Just one day after saying too little too late, Governor Andrew Cuomo is now working on a compromise on getting rental assistance for homeless families, an issue that has become the latest dispute between the governor and Mayor Bill de Blasio. NY1's Courtney Gross filed the following report.
Governor Andrew Cuomo started the week saying that a rental assistance program for homeless families was a non-starter. It was another key proposal from Mayor Bill de Blasio that the governor was shooting down.
Taking a shot at City Hall, Cuomo said that the mayor's team was too late to the negotiating table.
"It's late in the day to put something in the actual budget because the budget train has basically left the station," he said Tuesday. "So to start a new proposal, it's too late."
On Wednesday, however, Cuomo apparently changed his mind. A source in the governor's office told NY1 that the governor is now "actively working" to resolve the issue.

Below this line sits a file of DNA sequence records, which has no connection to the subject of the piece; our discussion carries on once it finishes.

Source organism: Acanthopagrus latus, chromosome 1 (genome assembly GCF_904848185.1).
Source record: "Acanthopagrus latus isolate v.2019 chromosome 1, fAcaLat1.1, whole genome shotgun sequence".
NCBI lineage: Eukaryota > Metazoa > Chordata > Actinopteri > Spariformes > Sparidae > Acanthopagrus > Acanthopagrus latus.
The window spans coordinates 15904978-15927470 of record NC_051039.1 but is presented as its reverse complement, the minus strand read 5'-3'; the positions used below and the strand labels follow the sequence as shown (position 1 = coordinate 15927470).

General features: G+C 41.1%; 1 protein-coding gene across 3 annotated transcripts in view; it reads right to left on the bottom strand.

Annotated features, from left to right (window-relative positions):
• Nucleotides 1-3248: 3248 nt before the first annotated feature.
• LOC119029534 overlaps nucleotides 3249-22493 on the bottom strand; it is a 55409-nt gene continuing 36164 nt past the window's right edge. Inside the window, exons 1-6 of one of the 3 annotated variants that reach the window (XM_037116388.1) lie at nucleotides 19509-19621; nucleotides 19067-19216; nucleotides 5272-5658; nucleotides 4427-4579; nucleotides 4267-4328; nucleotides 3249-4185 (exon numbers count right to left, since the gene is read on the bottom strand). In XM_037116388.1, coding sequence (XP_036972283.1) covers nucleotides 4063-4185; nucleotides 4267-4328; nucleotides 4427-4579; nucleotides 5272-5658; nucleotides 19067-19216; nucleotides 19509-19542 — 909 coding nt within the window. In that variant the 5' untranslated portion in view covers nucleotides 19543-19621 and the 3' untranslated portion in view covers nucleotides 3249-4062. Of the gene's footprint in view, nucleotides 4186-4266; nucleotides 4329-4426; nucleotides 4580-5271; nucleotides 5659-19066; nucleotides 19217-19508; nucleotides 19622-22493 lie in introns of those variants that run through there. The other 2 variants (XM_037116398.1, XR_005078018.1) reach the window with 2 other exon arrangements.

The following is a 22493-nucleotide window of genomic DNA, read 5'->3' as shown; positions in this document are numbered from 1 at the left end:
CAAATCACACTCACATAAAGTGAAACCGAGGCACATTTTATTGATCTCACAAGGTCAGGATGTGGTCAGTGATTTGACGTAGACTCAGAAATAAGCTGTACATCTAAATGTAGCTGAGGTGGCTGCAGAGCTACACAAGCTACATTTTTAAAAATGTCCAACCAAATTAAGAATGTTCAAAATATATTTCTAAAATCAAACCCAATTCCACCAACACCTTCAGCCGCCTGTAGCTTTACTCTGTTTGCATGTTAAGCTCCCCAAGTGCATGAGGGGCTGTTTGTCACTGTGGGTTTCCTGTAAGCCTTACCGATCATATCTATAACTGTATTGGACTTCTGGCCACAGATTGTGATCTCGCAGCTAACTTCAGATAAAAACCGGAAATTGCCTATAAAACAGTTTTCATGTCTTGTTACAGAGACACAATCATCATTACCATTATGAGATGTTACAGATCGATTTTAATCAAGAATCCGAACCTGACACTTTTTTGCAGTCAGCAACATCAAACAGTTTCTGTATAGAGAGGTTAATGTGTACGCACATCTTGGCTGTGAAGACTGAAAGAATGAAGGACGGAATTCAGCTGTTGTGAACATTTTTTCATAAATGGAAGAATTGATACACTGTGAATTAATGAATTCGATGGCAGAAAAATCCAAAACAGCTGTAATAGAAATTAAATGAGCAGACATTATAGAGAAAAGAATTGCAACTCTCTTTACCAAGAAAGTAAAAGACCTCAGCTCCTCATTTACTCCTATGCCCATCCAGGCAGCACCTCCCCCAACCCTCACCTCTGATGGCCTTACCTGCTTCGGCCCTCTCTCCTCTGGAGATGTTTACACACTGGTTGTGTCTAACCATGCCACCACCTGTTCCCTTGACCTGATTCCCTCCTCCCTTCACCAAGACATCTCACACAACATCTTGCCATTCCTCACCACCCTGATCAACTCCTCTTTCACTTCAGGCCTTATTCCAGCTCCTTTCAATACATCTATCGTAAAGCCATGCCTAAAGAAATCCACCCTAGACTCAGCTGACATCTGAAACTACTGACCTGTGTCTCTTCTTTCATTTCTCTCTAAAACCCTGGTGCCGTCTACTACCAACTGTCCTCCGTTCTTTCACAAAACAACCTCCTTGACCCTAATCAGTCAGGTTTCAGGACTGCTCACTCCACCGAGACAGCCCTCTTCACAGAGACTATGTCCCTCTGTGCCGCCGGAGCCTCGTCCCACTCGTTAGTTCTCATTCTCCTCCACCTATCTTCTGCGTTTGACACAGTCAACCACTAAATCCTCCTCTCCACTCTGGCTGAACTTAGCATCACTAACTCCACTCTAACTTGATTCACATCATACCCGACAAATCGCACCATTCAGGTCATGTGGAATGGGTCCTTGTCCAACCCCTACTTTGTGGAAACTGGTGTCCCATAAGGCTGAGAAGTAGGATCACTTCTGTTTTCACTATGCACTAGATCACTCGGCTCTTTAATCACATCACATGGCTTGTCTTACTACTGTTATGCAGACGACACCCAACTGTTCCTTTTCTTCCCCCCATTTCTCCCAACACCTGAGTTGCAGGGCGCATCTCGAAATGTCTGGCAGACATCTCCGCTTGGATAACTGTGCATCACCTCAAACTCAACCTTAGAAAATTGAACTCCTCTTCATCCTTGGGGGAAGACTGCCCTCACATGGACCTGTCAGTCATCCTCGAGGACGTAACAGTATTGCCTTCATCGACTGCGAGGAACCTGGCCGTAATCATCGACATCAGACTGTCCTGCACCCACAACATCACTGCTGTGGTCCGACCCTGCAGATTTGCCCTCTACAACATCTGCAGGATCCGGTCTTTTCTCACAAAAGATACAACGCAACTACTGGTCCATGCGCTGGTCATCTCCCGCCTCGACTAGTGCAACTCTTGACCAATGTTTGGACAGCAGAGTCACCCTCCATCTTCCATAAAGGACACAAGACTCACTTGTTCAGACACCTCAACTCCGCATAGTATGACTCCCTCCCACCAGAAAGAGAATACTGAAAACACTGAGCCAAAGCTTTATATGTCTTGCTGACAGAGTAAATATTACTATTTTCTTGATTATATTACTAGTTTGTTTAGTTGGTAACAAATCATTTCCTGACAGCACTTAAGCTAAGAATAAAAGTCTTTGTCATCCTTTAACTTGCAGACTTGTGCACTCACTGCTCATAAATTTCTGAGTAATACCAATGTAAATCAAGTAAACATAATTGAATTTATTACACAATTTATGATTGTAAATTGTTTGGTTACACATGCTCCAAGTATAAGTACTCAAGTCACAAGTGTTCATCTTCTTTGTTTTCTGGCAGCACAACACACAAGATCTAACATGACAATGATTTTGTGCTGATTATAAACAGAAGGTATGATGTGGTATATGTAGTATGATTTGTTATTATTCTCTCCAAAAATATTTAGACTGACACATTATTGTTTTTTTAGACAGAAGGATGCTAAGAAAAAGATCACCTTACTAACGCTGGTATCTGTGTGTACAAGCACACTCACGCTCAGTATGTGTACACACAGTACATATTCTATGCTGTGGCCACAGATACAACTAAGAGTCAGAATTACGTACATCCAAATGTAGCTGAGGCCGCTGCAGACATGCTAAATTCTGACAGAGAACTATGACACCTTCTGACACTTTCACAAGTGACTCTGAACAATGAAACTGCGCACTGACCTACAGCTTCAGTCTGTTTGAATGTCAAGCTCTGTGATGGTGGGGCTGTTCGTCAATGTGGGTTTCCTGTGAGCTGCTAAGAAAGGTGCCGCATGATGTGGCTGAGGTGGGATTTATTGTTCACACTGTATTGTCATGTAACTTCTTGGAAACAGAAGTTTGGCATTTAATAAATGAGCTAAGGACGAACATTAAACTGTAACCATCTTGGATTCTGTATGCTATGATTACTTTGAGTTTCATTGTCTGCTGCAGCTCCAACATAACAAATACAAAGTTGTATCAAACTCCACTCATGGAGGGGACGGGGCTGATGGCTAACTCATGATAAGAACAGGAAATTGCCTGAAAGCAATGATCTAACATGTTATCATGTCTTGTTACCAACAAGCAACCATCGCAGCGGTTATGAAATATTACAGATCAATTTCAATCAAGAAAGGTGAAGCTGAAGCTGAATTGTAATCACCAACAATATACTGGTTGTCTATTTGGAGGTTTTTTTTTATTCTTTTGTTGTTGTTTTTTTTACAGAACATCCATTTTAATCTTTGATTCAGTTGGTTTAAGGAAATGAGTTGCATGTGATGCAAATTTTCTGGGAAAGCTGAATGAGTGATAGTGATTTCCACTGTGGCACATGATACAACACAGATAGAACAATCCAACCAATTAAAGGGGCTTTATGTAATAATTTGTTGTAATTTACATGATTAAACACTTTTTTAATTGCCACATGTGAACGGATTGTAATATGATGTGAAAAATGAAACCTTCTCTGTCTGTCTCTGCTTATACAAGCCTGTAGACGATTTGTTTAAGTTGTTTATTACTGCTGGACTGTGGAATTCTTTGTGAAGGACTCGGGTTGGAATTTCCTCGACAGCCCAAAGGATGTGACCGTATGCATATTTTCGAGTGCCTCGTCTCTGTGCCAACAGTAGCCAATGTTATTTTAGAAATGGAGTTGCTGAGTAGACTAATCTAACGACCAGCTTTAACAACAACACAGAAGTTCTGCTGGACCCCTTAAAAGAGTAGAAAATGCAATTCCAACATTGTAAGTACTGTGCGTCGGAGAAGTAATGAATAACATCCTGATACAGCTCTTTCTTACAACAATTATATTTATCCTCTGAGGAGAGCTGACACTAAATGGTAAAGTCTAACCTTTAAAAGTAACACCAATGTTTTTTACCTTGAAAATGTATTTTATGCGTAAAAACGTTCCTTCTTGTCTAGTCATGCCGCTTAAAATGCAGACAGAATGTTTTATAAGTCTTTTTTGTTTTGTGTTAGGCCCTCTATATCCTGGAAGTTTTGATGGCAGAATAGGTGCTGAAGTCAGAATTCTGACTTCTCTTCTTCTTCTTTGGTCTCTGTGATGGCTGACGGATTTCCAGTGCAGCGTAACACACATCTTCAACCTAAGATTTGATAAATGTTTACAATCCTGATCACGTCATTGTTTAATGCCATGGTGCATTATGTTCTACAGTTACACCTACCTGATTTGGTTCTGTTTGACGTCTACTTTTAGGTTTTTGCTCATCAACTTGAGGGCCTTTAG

The governor appeared to be backing down as pressure mounted from other elected officials and advocates.
"I don't understand why that the governor indicated that it was just too late," said Public Advocate Letitia James. "I reject that, and I refuse to accept any excuses."
What City Hall wants, exactly, is to have a paragraph removed from the state budget that prohibits the city from using state money on rental assistance for working homeless families.
On Wednesday, Assembly Speaker Sheldon Silver voiced his support for the change.
"I support him on that. I think it's the right thing to do," Silver said.
That came one day after council members and homeless advocates went to Albany to meet with state lawmakers on the issue.
"We talked to a lot of assembly members, senators. I was talking to anybody that would meet with me," said City Councilman Stephen Levin of Brooklyn.
When told of the news from the governor's office, a City Hall spokeswoman quickly offered an olive branch. In a statement, she said, "We know Governor Cuomo deeply cares about addressing the homelessness crisis, and we look forward to continuing our work together."
Even if City Hall is successful in changing the language in the state budget, it still faces another hurdle in Albany, and that's getting money to fund the program.
Details have not been worked out, but under one proposal from City Hall, at its highest estimate, the program could cost $115 million and include 2,800 working families.